Words can only say a bit of what Al’s loss means, but a version of what I said at his memorial service is on the website.
POSTED TODAY TO THE COMPENDIUM INSTITUTE COMMUNITY FORUM.
Dear Compendium Community and other colleagues,
Al Selvin, one of Compendium’s inventors and leaders, passed away suddenly due to heart failure on 10th Oct while out cycling, enjoying one of the activities he loved most. He was 56. This is a terrible shock for all who knew him, and our thoughts are very much with his wife, children and wider family. Moving tributes to him at his memorial events reflected the deep love and huge esteem in which he was held as a humble, loving, deeply reflective man.
For those of us in the Compendium community, Al was the driving force to refine Compendium as a digital medium. It was the experience of the mapper that particularly fascinated him, since nobody seemed to pay any attention to this particular mix of skills and dispositions. Why did so many people say that it looked like ‘magic’ when he produced a Dialogue/ Issue/ Conversational Map during a meeting? What was a mapper doing when they were combining this with more formal modelling, all seamlessly integrated with navigating and linking the myriad other documents in that team’s work? This passion produced many research articles, much thinking aloud in his blog, and a PhD, recently distilled as a book. See the links at the top of the page for more.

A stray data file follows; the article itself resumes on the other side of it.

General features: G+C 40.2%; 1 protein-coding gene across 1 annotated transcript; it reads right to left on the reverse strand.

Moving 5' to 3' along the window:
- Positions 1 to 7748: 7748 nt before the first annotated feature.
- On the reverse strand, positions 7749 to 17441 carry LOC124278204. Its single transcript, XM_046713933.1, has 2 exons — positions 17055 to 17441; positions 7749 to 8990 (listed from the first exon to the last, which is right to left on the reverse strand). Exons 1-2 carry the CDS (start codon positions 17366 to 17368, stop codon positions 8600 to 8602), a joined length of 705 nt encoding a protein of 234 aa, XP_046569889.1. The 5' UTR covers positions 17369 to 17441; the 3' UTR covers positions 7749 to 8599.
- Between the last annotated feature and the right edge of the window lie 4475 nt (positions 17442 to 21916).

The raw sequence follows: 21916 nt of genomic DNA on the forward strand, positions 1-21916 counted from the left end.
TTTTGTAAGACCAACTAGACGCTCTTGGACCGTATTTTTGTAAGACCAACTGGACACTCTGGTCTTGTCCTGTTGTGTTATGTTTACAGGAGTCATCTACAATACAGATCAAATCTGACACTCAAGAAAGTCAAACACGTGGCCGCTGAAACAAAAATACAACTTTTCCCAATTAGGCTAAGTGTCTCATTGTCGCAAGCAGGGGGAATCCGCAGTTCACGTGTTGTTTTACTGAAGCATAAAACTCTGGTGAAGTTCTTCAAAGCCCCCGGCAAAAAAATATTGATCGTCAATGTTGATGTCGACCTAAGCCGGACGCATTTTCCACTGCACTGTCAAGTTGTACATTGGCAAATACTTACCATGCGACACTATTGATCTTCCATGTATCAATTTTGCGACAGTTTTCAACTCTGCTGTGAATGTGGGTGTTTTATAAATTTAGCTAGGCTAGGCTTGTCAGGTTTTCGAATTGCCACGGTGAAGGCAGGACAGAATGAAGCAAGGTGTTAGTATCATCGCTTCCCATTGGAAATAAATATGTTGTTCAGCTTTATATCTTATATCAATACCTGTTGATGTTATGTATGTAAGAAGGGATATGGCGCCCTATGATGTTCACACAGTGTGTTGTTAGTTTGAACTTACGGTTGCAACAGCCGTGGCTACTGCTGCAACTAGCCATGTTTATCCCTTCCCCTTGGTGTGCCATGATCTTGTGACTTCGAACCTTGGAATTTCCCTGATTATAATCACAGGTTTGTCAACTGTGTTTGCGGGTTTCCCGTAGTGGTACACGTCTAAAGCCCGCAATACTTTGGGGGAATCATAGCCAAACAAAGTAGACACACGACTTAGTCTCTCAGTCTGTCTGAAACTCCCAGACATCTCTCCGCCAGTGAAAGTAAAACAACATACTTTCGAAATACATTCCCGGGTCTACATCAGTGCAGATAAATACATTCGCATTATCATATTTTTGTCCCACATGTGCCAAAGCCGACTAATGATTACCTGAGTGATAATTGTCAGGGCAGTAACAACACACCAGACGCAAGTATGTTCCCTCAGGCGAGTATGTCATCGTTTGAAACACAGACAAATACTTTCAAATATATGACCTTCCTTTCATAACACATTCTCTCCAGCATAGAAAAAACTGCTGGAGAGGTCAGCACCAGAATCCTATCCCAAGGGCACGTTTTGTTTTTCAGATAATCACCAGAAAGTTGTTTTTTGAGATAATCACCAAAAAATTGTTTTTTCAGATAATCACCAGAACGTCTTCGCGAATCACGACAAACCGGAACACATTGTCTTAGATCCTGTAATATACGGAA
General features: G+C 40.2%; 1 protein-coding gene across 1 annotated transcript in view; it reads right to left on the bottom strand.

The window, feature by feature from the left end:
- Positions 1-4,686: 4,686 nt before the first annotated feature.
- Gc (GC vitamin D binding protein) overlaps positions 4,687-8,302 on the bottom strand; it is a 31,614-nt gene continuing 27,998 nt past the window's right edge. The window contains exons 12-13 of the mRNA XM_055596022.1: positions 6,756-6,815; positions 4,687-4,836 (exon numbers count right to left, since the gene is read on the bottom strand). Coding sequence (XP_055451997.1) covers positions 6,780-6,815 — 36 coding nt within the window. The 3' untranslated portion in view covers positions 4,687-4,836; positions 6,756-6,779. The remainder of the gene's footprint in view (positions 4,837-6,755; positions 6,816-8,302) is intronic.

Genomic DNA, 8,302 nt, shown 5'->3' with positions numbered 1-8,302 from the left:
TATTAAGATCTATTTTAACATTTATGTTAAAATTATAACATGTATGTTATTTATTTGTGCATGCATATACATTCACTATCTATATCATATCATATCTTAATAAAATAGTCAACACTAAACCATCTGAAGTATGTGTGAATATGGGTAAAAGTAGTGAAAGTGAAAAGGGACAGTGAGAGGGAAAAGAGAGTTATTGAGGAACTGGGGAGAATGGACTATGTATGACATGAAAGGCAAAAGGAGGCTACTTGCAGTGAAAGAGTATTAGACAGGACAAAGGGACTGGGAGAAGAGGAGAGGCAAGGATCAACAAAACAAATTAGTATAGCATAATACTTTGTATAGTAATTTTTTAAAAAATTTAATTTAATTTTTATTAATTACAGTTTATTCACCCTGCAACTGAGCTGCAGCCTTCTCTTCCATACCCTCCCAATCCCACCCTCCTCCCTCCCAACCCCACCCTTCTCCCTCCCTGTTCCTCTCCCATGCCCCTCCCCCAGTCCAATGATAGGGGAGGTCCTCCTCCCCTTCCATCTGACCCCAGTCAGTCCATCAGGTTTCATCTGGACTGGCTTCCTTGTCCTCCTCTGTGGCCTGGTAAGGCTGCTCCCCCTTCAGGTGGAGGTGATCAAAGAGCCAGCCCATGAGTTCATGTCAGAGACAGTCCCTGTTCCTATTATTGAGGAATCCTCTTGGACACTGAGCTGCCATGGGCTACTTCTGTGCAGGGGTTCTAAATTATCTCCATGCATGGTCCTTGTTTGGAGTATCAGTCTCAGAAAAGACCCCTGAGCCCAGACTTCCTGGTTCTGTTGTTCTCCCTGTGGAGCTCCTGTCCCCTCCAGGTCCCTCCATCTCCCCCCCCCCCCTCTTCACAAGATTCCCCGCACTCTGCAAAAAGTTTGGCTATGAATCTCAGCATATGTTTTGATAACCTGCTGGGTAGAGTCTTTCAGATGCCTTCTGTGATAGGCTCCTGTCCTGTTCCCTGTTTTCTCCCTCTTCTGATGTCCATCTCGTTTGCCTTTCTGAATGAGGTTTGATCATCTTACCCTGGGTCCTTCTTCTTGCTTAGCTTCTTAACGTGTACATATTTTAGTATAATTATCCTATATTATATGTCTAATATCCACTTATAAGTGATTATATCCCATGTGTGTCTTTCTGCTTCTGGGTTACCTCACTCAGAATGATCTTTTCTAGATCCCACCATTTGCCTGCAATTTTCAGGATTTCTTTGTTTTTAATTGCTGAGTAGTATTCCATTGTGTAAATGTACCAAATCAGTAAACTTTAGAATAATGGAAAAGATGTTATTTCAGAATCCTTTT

Without Al, this community would not exist.
Please use this page as a place to share your memories: http://bit.ly/alselvin
We welcome all reflections on Al’s contribution — his writing, talks, videos, or first hand experience working with him. Feel free to include links and photos.
To contribute, please email us with your contribution and we’ll add it in.
We thought we’d let Al start the contributions in his own words, acknowledging how many of you supported him in his PhD.
With our thanks in advance to you, for helping his family and friends, as well as ourselves, to understand and celebrate how many people Al’s life touched.
Feel free to forward this to relevant colleagues.
Maarten Sierhuis & Simon Buckingham Shum
msierhuis and sbuckinghamshum at gmail dot com